The stock market has just been punctured by the thin blades of truth. It is fatally wounded but nobody dares notice. The wounds are barely visible, but the internal damage is mortal. .... the stock market's vital signs are in free fall but the conversation remains upbeat and light: stimulus, rapid growth in the second half, etc., all the patter of a carefully constructed illusion that fraud is forever as long as the truth never comes out....the truth has emerged from the shadows, despite the silence of the insiders and the financial media...All the Federal Reserve has accomplished in 13 years of goosing the stock market is unprecedented wealth and income inequality as the Fed has boosted the market, which has fatally undermined America's social and economic orders...Ten percent of Americans now control 97 percent of all capital income in the country. Nearly half of the new income generated since the global financial crisis of 2008 has gone to the wealthiest one percent of U.S. citizens. The richest three Americans collectively have more wealth than the poorest 160 million Americans.

Permanent Magic Number Hypothesis

It is yet another abject lesson in the permanent income hypothesis, pretty well proved by this point. If there were any remaining doubts, according to the BEA today in follow-up data, private income (excluding transfers) had declined for two straight months to finish last year while still substantially short of the prior peak. Making for an especially awful Christmas season, these figures completely corroborated and consistent with the employment (and unemployment) data entering 2021 in reverse.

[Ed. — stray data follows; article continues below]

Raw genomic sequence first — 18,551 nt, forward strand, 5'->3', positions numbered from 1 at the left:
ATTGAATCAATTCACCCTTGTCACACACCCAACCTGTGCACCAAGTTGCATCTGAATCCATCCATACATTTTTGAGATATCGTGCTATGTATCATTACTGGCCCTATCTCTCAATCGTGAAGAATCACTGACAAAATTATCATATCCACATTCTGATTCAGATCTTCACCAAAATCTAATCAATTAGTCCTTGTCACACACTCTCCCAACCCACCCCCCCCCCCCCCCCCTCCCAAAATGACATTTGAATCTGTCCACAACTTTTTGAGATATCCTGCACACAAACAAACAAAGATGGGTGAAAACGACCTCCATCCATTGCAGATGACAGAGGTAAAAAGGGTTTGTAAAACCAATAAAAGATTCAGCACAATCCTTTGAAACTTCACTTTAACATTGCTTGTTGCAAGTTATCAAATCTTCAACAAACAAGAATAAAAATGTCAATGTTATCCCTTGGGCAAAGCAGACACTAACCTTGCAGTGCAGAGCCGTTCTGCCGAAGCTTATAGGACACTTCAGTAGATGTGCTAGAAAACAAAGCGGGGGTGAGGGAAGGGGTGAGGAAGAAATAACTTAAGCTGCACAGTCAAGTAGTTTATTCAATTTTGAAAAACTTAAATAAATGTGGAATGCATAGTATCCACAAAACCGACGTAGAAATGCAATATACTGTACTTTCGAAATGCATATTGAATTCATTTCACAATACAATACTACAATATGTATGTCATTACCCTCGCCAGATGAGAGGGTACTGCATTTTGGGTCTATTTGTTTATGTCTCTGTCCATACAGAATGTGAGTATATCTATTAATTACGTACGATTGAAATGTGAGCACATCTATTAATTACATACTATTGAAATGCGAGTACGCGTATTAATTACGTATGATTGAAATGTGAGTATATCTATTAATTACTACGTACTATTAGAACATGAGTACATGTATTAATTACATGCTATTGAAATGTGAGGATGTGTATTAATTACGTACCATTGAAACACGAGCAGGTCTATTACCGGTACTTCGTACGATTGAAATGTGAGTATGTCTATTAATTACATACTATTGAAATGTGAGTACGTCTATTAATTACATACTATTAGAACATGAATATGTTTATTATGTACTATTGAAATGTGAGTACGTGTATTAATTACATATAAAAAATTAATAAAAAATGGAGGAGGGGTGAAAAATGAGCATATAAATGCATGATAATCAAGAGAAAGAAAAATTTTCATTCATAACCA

And personal spending, in real terms, has likewise declined in those same months. American consumers, as rightfully fearful and uncertain workers, follow the lessened track of permanent income rather than conveying their wallets toward Treasury’s groping for a magic number.

Hi bw earnings are on the incline not decline and the risk free rate is low. Housing markets around the world are increasing which has the inevitable 3 year growth cycle. What you are looking at is a bit of short termism ....

Hi bw earnings are on the incline not decline and the risk free rate is low.

The risk free rate is low (3 mth US TBill yield 0.05%) because liquidity preference is high.

Let’s Talk Bills (again)

As MSM insist on being negative, I think I must include the most recent figures from Worldometer and NYT which show that worldwide infections per day in last 14 days to 29th January FELL 21% compared to the 14 days prior to that. Yes, I said FELL. MSM unfortunately only seem interested in keeping the bad news coming, like quoting total cases infected despite the fact that about 75% are in fact not cases because they have recovered.
USA cases per day have fallen by 40% in last 2 weeks but MSM not interested in this. WHY?

2 weeks ago, mid winter in the north seemed like peak virus... the vaccine is coming for europe and the USA. I dont like NZs chances of getting vaccine supplies however

The MSM love bad news and sensationalism. There's the answer.

Both of the brokerages we use ,have sent emails over the weekend that no new positions can be opened specifically in either AMC or Gamestop, and any open positions at opening Tuesday morning will require , not unsurprisingly 100 per cent margin.

11
up

I spoke to mate in UK whose father died of heart attack. He had heart disease for a number of years.The doctor put cause of death as Covid on death certificate.When questioned he said he had been told to put Covid on all deaths.Something to do with money for NHS.

Lolz why does that not surprise me, its what bureaucrats do. They had better be careful or people will lose faith in the system, oh wait they already have.

11
up